The region I'm referring to is also known as the land of volcanoes, containing about 300 extinct and 30 live volcanoes. There are four indigenous peoples, UNESCO recognised national parks, thermal springs and wildlife so undisturbed as to affect even the most seasoned traveller. This is only part of what Russia has to offer.

This blog might turn into a book if I went into more detail about each of the regions covered at the World Travel Market 2013 forum, so I just want to tell you a bit more about the remote, wild, volatile land of volcanoes, Kamchatskiy krai.

Kamchatka, is 4,875 miles (7,846 km) from Moscow and an 8 hour plane journey away. It has a unique geo-thermal eco-system with five sites included on UNESCO's world cultural and national heritage list.

Populated by Even, Itelmen, Koryak and Alentian people, there are reindeer camps and festivals throughout the year to mark ancient traditions. On the first Sunday in June there is the Day of the First Fish festival, which is held for good and successful fishing. As part of the festival there are a series of rituals that are undertaken that include passing through a wooden arch to clean yourself from evil spirits, making a gift of fire and singing ancient songs using the tambourine.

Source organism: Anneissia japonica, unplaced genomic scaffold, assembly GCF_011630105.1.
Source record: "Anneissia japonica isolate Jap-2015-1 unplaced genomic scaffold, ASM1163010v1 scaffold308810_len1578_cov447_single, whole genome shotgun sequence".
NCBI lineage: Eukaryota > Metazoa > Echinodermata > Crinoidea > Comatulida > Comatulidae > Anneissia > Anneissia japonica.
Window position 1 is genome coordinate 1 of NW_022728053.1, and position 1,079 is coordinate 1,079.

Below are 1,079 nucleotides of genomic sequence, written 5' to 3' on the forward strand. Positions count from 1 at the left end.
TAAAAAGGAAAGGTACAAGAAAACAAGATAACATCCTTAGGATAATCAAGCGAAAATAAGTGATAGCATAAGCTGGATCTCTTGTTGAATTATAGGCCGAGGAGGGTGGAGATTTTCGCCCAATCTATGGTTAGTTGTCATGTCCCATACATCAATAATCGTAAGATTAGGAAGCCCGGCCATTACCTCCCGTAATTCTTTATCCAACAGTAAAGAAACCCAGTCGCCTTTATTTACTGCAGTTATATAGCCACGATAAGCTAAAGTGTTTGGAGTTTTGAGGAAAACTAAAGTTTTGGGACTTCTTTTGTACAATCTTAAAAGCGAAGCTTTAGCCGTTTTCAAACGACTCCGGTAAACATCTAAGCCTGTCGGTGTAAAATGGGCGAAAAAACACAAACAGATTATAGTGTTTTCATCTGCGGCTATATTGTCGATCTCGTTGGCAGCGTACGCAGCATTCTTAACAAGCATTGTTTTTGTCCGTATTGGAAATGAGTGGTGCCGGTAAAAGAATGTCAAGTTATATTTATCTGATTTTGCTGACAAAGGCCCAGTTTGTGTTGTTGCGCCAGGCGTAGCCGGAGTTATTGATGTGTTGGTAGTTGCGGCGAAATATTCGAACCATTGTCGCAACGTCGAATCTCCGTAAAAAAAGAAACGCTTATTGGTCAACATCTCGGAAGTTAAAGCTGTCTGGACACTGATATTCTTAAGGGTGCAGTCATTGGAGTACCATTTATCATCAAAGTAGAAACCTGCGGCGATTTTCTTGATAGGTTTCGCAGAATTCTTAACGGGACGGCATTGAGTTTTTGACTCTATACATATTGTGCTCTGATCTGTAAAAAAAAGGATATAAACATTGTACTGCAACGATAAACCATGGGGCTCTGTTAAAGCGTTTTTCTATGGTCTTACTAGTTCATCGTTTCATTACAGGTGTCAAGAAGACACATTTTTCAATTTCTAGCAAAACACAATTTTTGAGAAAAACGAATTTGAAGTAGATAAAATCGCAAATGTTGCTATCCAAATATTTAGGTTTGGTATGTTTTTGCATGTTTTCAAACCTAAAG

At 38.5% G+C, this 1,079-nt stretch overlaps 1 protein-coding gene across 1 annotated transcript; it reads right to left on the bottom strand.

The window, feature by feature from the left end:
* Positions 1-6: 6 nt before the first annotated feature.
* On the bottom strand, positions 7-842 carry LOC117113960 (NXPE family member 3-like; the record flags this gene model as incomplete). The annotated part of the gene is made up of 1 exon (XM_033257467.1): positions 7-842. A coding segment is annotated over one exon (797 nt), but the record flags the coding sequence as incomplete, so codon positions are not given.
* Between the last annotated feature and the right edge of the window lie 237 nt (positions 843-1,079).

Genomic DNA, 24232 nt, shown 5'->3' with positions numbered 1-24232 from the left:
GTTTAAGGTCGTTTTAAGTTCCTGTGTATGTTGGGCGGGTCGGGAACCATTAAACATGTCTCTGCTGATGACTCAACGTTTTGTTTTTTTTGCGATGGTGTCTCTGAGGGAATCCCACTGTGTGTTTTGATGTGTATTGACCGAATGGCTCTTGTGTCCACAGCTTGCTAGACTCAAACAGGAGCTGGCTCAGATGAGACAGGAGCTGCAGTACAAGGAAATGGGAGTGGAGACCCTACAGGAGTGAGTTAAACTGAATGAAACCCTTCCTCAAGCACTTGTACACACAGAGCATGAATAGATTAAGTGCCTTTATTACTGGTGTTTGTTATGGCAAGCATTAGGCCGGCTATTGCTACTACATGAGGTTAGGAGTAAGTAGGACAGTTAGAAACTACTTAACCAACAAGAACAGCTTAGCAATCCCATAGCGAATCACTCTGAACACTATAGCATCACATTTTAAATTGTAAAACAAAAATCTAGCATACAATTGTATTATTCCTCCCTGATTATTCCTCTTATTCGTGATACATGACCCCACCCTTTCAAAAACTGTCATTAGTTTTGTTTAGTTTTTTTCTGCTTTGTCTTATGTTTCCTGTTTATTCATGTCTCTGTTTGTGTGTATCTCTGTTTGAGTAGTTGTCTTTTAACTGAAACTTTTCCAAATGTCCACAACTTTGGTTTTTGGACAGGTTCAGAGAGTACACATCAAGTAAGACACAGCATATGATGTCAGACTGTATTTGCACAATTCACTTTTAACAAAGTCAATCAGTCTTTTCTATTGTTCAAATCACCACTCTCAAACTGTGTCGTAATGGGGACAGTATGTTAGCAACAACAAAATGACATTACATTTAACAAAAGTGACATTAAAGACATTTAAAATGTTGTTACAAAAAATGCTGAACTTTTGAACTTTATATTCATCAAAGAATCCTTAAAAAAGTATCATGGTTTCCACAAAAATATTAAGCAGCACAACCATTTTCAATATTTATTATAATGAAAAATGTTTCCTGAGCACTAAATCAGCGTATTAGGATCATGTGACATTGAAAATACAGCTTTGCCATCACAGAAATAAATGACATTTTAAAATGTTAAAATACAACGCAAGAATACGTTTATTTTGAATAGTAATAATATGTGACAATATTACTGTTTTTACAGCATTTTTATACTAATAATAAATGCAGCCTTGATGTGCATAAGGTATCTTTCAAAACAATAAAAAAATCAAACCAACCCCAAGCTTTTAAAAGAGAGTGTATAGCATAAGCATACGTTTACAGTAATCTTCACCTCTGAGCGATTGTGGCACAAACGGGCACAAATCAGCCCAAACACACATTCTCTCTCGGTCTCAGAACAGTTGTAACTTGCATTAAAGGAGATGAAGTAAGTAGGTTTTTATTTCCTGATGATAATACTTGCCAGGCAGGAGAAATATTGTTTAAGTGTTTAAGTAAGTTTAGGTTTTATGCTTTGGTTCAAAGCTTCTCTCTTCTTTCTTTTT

At Paratunskiye there are relaxing hot springs, composed of chloride sulphate natrium siliceous and nitric gases and averaging temperatures of 35-45 degrees Centigrade, along with the restorative mud from Lake Utinoye is credited with having healing properties.  At Kronotsky State National Biosphere Reserve, the Valley of Geysers has the greatest number of geysers in the world, of which the largest in size, the Velican shoots out a column of boiling water and steam, reaching up to heights of 65-100 ft (20-30 meters).  Lake Kurliskoye plays host to over a hundred brown bears that gather in late summer to feed on red salmon, with as many as 30 bears within a distance of 2 miles.  In autumn Cape Lopathka witnesses the migration of tens of thousands of birds, from small sparrows, oriental greenfinch, reed bunting, to Middendorff’s grasshopper-warbler and the Siberian rubythroat they all fly past en masse.